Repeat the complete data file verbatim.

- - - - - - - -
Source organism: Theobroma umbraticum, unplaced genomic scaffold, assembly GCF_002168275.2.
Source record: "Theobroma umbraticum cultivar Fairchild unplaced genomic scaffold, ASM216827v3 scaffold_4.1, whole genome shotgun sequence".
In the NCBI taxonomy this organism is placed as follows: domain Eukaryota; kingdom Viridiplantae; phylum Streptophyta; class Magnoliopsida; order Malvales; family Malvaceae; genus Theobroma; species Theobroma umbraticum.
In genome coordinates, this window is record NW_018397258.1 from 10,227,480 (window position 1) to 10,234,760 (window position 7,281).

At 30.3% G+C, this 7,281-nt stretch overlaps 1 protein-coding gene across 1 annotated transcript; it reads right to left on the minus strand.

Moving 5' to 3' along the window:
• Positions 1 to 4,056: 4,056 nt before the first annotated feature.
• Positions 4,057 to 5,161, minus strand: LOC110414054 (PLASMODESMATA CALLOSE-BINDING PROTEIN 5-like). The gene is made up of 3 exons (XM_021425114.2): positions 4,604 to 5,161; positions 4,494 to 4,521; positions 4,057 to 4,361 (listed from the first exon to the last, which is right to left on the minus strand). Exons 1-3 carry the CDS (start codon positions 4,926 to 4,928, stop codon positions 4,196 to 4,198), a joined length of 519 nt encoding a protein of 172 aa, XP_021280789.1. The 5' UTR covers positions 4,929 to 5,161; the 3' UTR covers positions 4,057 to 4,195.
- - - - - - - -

Source organism: Theobroma umbraticum, unplaced genomic scaffold, assembly GCF_002168275.2.
Source record: "Theobroma umbraticum cultivar Fairchild unplaced genomic scaffold, ASM216827v3 scaffold_4.1, whole genome shotgun sequence".
In the NCBI taxonomy this organism is placed as follows: domain Eukaryota; kingdom Viridiplantae; phylum Streptophyta; class Magnoliopsida; order Malvales; family Malvaceae; genus Theobroma; species Theobroma umbraticum.
In genome coordinates, this window is record NW_018397258.1 from 10,227,480 (window position 1) to 10,234,760 (window position 7,281).

At 30.3% G+C, this 7,281-nt stretch overlaps 1 protein-coding gene across 1 annotated transcript; it reads right to left on the minus strand.

Moving 5' to 3' along the window:
• Positions 1 to 4,056: 4,056 nt before the first annotated feature.
• Positions 4,057 to 5,161, minus strand: LOC110414054 (PLASMODESMATA CALLOSE-BINDING PROTEIN 5-like). The gene is made up of 3 exons (XM_021425114.2): positions 4,604 to 5,161; positions 4,494 to 4,521; positions 4,057 to 4,361 (listed from the first exon to the last, which is right to left on the minus strand). Exons 1-3 carry the CDS (start codon positions 4,926 to 4,928, stop codon positions 4,196 to 4,198), a joined length of 519 nt encoding a protein of 172 aa, XP_021280789.1. The 5' UTR covers positions 4,929 to 5,161; the 3' UTR covers positions 4,057 to 4,195.